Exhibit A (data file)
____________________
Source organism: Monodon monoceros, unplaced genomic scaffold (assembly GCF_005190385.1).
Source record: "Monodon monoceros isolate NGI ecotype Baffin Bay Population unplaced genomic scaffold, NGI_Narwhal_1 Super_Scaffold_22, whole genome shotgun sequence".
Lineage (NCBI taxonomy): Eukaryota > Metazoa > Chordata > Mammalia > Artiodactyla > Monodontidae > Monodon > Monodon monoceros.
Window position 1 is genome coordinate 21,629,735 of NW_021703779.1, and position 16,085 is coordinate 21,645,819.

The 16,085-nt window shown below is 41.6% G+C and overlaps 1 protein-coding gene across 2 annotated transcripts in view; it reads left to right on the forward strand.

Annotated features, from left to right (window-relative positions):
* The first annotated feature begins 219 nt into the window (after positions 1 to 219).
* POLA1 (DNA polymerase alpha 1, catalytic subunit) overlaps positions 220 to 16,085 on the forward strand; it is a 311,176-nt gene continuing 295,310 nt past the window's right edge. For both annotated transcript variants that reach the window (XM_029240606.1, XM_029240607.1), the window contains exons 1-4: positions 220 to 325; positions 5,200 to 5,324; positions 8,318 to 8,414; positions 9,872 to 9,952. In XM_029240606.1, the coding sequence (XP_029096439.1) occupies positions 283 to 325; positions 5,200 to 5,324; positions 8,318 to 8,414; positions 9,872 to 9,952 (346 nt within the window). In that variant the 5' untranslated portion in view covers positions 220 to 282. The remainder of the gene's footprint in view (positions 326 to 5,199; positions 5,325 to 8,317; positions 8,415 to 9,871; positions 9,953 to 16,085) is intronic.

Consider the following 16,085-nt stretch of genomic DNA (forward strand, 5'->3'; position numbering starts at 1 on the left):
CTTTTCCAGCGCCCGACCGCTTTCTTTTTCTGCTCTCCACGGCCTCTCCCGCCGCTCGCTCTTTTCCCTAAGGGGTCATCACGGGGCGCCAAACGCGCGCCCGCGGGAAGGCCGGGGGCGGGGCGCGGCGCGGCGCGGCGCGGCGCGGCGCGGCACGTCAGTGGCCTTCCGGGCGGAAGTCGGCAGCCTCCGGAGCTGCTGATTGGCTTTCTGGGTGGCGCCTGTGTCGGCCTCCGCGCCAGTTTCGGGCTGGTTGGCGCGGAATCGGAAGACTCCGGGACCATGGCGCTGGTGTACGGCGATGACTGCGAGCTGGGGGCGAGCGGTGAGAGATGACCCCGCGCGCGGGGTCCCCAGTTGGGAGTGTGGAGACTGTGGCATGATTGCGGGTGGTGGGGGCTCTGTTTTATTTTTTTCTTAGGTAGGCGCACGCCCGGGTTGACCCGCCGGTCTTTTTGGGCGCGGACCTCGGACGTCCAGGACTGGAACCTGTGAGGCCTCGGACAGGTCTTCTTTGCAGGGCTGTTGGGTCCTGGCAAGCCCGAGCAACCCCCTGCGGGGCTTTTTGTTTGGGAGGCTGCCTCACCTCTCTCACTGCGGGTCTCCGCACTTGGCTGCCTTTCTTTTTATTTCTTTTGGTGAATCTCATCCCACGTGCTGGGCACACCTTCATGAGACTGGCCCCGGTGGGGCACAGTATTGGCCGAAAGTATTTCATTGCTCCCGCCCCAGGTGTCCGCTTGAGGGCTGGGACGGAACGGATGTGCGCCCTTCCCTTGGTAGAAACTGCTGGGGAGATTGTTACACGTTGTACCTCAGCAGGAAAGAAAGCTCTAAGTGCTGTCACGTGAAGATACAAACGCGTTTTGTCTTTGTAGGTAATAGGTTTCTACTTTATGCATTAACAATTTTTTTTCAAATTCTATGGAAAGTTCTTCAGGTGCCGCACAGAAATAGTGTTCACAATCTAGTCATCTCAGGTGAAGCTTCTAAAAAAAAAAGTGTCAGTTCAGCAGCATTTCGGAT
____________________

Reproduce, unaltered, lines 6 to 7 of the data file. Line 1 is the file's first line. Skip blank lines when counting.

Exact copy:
Annotated features, from left to right (window-relative positions):
* The first annotated feature begins 219 nt into the window (after positions 1 to 219).